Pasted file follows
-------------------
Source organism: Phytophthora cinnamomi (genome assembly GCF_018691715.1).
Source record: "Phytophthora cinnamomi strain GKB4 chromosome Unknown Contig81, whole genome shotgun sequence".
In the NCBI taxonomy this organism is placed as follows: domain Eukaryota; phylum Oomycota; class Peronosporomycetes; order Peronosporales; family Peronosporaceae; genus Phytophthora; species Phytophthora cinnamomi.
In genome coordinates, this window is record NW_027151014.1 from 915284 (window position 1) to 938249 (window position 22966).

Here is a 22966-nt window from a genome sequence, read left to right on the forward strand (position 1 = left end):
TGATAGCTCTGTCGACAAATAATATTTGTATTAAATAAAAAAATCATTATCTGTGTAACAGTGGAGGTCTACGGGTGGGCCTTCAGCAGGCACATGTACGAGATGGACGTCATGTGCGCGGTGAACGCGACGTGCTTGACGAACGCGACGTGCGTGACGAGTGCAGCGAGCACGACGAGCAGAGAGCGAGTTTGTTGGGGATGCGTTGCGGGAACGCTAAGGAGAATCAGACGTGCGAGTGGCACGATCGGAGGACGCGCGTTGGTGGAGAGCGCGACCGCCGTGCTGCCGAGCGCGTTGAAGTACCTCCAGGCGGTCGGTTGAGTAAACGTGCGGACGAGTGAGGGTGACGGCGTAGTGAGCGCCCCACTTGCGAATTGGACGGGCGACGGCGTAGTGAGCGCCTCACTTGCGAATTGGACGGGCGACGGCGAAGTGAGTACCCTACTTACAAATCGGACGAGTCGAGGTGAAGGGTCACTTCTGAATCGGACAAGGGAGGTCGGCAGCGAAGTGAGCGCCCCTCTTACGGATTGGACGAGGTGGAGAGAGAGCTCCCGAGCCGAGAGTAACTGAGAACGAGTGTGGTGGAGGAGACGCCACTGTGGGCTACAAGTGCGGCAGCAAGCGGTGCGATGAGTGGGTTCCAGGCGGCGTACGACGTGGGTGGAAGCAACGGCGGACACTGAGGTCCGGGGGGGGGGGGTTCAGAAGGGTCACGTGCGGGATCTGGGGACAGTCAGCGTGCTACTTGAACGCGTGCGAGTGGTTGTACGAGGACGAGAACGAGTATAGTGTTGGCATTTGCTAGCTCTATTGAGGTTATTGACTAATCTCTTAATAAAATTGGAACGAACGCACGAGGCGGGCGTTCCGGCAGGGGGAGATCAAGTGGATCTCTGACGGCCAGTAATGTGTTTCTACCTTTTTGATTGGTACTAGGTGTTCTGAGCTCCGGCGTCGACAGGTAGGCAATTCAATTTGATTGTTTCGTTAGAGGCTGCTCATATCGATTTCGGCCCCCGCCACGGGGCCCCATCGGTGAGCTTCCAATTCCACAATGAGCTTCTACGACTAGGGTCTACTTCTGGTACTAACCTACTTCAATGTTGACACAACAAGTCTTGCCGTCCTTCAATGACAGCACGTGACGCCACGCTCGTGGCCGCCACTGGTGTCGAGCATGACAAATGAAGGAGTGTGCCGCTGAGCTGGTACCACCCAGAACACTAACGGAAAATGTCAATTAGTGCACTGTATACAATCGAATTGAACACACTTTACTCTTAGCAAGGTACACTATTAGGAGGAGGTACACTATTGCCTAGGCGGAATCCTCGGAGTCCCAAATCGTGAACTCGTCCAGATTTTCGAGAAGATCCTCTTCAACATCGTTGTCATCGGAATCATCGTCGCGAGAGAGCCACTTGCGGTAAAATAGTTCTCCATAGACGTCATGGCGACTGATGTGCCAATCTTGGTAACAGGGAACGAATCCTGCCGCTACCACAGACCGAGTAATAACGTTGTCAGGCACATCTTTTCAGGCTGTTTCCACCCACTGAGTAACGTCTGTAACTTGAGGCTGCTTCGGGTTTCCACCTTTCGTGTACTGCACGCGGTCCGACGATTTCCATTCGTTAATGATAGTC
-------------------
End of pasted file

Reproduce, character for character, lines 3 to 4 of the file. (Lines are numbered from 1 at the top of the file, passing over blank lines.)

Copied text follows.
In the NCBI taxonomy this organism is placed as follows: domain Eukaryota; phylum Oomycota; class Peronosporomycetes; order Peronosporales; family Peronosporaceae; genus Phytophthora; species Phytophthora cinnamomi.
In genome coordinates, this window is record NW_027151014.1 from 915284 (window position 1) to 938249 (window position 22966).